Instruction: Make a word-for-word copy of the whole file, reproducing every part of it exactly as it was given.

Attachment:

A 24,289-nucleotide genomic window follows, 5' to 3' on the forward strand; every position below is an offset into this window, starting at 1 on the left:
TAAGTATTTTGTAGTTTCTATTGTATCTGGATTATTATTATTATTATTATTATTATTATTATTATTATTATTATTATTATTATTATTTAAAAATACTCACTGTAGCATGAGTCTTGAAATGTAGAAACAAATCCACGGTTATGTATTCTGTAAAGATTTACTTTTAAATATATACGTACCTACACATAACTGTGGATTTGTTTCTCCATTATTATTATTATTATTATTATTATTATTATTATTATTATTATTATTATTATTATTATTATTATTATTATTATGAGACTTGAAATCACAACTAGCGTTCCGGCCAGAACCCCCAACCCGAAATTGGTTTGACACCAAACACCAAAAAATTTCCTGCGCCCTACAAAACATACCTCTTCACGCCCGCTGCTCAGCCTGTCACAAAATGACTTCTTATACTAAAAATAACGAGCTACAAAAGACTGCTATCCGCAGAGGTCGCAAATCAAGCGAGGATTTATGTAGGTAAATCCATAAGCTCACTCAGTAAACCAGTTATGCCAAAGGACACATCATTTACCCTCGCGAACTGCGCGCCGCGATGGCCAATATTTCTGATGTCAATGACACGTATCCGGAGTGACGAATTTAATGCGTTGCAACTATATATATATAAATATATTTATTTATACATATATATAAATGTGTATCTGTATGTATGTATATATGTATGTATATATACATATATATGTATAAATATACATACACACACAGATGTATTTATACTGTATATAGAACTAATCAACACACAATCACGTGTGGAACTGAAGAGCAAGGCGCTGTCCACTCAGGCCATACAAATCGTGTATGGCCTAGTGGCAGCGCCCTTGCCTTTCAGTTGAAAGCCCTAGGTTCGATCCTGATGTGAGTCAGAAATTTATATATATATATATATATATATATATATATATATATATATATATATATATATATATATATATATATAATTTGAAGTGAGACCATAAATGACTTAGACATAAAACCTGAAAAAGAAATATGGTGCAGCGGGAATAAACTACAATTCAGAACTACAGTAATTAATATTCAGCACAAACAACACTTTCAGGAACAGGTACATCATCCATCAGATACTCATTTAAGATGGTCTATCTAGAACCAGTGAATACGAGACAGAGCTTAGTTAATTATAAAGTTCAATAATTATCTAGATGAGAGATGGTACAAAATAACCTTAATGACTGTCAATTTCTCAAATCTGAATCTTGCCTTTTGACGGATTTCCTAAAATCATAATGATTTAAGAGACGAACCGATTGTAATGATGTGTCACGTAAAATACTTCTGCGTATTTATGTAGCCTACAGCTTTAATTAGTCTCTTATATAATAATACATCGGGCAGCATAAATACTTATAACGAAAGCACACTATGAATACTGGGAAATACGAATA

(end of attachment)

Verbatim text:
A 24,289-nucleotide genomic window follows, 5' to 3' on the forward strand; every position below is an offset into this window, starting at 1 on the left:
TAAGTATTTTGTAGTTTCTATTGTATCTGGATTATTATTATTATTATTATTATTATTATTATTATTATTATTATTATTATTATTATTTAAAAATACTCACTGTAGCATGAGTCTTGAAATGTAGAAACAAATCCACGGTTATGTATTCTGTAAAGATTTACTTTTAAATATATACGTACCTACACATAACTGTGGATTTGTTTCTCCATTATTATTATTATTATTATTATTATTATTATTATTATTATTATTATTATTATTATTATTATTATTATTATTATGAGACTTGAAATCACAACTAGCGTTCCGGCCAGAACCCCCAACCCGAAATTGGTTTGACACCAAACACCAAAAAATTTCCTGCGCCCTACAAAACATACCTCTTCACGCCCGCTGCTCAGCCTGTCACAAAATGACTTCTTATACTAAAAATAACGAGCTACAAAAGACTGCTATCCGCAGAGGTCGCAAATCAAGCGAGGATTTATGTAGGTAAATCCATAAGCTCACTCAGTAAACCAGTTATGCCAAAGGACACATCATTTACCCTCGCGAACTGCGCGCCGCGATGGCCAATATTTCTGATGTCAATGACACGTATCCGGAGTGACGAATTTAATGCGTTGCAACTATATATATATAAATATATTTATTTATACATATATATAAATGTGTATCTGTATGTATGTATATATGTATGTATATATACATATATATGTATAAATATACATACACACACAGATGTATTTATACTGTATATAGAACTAATCAACACACAATCACGTGTGGAACTGAAGAGCAAGGCGCTGTCCACTCAGGCCATACAAATCGTGTATGGCCTAGTGGCAGCGCCCTTGCCTTTCAGTTGAAAGCCCTAGGTTCGATCCTGATGTGAGTCAGAAATTTATATATATATATATATATATATATATATATATATATATATATATATATATATATATATATATATATAATTTGAAGTGAGACCATAAATGACTTAGACATAAAACCTGAAAAAGAAATATGGTGCAGCGGGAATAAACTACAATTCAGAACTACAGTAATTAATATTCAGCACAAACAACACTTTCAGGAACAGGTACATCATCCATCAGATACTCATTTAAGATGGTCTATCTAGAACCAGTGAATACGAGACAGAGCTTAGTTAATTATAAAGTTCAATAATTATCTAGATGAGAGATGGTACAAAATAACCTTAATGACTGTCAATTTCTCAAATCTGAATCTTGCCTTTTGACGGATTTCCTAAAATCATAATGATTTAAGAGACGAACCGATTGTAATGATGTGTCACGTAAAATACTTCTGCGTATTTATGTAGCCTACAGCTTTAATTAGTCTCTTATATAATAATACATCGGGCAGCATAAATACTTATAACGAAAGCACACTATGAATACTGGGAAATACGAATA